NEW YORK (CNNMoney) -- U.S. stocks were set to open lower Monday, after Japan's leading stock index plunged in reaction to the damage from last week's massive earthquake and tsunami.
Tokyo's Nikkei (NKY) index finished near its lows for the day as investors gauged the damage from the quake that devastated the island nation. The Nikkei ended down 6.2%, the index's biggest one-day drop since late 2008.
"Overwhelmingly, the big focus is Japan today," said David Jones, chief market strategist at IG Markets. "It's a fairly quiet day on the U.S. economic calendar, so there isn't much to turn to from a domestic standpoint."
The 8.9-magnitude earthquake that hit northern Japan on Friday triggered massive tsunamis that swept across towns and killed thousands. (CNN's Japan coverage)
Japanese officials said Monday they will backstop the country's financial system, with a cash injection of more than $60 billion to buffer it against the impact of the earthquake and tsunami.
"[The earthquake] is overshadowing unrest in Libya for now, but there are reports that a significant pro-government military offensive is happening today," Jones said. "Japan and Libya together have created quiet, cautious trading in the U.S."
U.S. stocks ended higher Friday, despite news of the massive earthquake and tsunami in Japan. But all three major indexes ended lower for the week -- a week that included the ongoing civil war in Libya and planned protests in Saudi Arabia. The Dow and S&P 500 fell more than 1%, while the Nasdaq sank almost 2.5%.
World markets: Other than Tokyo, major Asian markets ended slightly higher. The Shanghai composite ended up 0.1%, while the Hang Seng in Hong Kong gained 0.4%.
In Europe, Britain's FT-100 lost 0.3% and France's CAC-40 was down 0.6% in afternoon trading, while Frankfurt's DAX lost 1.3%.
Economy: No market-moving economic reports are scheduled to be released Monday.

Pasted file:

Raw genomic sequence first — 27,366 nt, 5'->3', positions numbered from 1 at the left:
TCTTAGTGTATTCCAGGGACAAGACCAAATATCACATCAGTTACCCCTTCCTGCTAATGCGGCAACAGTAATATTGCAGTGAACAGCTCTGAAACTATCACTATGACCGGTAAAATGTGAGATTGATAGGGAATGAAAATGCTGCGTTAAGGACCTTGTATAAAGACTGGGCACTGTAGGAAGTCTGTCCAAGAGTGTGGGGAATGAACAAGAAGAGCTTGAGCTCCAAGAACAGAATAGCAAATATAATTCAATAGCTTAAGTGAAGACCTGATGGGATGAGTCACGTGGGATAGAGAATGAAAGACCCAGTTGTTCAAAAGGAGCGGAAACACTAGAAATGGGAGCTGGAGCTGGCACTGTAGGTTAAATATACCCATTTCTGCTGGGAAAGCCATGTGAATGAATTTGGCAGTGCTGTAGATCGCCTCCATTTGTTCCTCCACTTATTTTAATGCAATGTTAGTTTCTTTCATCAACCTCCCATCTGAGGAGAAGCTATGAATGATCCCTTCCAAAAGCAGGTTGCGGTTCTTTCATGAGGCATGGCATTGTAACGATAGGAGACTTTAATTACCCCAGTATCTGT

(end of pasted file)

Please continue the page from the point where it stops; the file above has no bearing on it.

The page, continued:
Companies: The U.S.-traded shares of some companies based in Japan were down sharply in premarket trade Monday.
Early Monday, Warren Buffett's Berkshire Hathaway (BRKA, Fortune 500) said it would acquire Lubrizol for $135 per share in an all-cash transaction. That's a 28% premium over Lubrizol's closing price Friday. The deal, valued at approximately $9.7 billion, is one of Berkshire's biggest acquisitions ever.
Currencies and commodities: The dollar gained slightly against the yen, after Japan's central bank pledged to support the nation's financial system in the aftermath of the quake. The U.S. currency was up against the pound, but lower versus the euro.
Oil for April delivery slipped $2.06, or 2%, to $99.10 a barrel on concerns about the fallout from Japan's earthquake.
Gold futures for April delivery added $4.70, or 0.3%, to $1,426.50 an ounce.
Bonds: The price on the benchmark 10-year U.S. Treasury was little changed, with the yield holding at 3.39%.
|Overnight Avg Rate||Latest||Change||Last Week|
|30 yr fixed||3.88%||3.98%|
|15 yr fixed||3.02%||3.03%|
|30 yr refi||3.99%||4.09%|
|15 yr refi||3.12%||3.13%|
Today's featured rates:
America hasn't had routine 4% economic growth since the 'Golden Age' of the 1950s and 60s. More
Facebook patented a technology to allow lenders to survey your friends' credit scores and use them to approve or reject your loan application. More
Candle-Lite is committed to manufacturing in America -- which is a good thing because it contributes more than $300 million to Ohio's economy. More
You can't blame it on the economy anymore. More Millennials now have jobs, but are still living at home. More